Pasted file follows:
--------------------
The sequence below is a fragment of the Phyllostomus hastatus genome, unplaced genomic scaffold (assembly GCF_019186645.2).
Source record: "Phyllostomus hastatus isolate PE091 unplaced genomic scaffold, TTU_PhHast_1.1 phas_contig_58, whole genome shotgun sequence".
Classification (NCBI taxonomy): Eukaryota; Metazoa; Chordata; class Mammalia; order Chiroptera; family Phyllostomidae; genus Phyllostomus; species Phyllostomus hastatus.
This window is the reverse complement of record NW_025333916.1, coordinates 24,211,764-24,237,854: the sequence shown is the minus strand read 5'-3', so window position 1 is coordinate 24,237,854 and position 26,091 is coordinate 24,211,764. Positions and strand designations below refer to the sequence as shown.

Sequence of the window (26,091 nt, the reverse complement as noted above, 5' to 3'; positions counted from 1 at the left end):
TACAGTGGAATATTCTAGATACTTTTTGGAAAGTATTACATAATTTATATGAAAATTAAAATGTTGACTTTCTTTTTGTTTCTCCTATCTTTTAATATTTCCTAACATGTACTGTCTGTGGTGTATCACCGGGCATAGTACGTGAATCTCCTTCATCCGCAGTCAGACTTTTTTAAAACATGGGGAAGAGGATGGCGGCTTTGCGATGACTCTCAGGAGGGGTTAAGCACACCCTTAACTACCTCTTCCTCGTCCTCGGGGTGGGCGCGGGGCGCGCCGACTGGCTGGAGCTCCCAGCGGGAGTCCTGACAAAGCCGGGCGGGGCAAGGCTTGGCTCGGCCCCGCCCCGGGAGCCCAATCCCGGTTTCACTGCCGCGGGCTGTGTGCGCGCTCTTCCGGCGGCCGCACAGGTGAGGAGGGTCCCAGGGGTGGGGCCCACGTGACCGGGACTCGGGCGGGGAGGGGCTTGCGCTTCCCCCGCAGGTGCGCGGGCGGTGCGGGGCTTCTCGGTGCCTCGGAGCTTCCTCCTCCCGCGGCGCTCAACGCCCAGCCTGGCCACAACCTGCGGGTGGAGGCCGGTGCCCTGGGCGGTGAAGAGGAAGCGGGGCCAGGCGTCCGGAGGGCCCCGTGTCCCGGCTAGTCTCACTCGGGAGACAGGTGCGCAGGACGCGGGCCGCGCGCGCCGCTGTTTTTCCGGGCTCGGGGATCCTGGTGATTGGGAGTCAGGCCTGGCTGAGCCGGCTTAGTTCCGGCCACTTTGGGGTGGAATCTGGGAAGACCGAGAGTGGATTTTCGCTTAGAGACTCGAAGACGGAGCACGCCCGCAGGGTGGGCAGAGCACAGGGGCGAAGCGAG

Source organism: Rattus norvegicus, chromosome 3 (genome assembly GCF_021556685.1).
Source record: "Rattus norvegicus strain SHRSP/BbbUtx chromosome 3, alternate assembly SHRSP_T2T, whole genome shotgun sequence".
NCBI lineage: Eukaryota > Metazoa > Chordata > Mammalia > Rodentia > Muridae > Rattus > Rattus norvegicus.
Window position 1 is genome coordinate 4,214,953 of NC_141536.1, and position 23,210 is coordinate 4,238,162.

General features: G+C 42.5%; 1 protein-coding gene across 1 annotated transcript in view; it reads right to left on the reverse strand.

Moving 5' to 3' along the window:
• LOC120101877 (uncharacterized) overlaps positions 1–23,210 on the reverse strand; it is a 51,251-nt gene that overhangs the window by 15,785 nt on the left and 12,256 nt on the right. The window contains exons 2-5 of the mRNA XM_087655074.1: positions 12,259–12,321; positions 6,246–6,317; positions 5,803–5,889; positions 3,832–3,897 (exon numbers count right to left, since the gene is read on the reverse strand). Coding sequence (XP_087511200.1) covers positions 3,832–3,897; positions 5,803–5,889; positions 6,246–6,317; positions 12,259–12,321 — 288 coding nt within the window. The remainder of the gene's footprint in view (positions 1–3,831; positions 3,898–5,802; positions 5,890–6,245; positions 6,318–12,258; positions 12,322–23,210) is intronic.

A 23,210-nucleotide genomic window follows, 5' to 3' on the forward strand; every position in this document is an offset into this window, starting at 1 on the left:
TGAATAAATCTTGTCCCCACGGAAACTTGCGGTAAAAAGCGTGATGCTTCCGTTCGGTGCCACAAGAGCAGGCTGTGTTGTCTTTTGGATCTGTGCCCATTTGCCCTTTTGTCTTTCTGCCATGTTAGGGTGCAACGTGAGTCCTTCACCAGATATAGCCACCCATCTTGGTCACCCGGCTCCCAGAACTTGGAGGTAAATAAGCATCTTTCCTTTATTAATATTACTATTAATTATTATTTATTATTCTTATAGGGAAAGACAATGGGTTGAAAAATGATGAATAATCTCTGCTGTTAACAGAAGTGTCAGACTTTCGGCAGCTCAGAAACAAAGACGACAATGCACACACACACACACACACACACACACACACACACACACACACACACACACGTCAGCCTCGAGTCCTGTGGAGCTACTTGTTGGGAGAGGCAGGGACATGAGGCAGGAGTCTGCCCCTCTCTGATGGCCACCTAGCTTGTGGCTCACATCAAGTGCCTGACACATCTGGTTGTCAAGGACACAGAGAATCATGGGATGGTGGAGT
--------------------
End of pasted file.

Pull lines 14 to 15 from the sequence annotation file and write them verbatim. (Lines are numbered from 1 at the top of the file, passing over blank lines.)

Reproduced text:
A 23,210-nucleotide genomic window follows, 5' to 3' on the forward strand; every position in this document is an offset into this window, starting at 1 on the left:
TGAATAAATCTTGTCCCCACGGAAACTTGCGGTAAAAAGCGTGATGCTTCCGTTCGGTGCCACAAGAGCAGGCTGTGTTGTCTTTTGGATCTGTGCCCATTTGCCCTTTTGTCTTTCTGCCATGTTAGGGTGCAACGTGAGTCCTTCACCAGATATAGCCACCCATCTTGGTCACCCGGCTCCCAGAACTTGGAGGTAAATAAGCATCTTTCCTTTATTAATATTACTATTAATTATTATTTATTATTCTTATAGGGAAAGACAATGGGTTGAAAAATGATGAATAATCTCTGCTGTTAACAGAAGTGTCAGACTTTCGGCAGCTCAGAAACAAAGACGACAATGCACACACACACACACACACACACACACACACACACACACACACACACACACGTCAGCCTCGAGTCCTGTGGAGCTACTTGTTGGGAGAGGCAGGGACATGAGGCAGGAGTCTGCCCCTCTCTGATGGCCACCTAGCTTGTGGCTCACATCAAGTGCCTGACACATCTGGTTGTCAAGGACACAGAGAATCATGGGATGGTGGAGT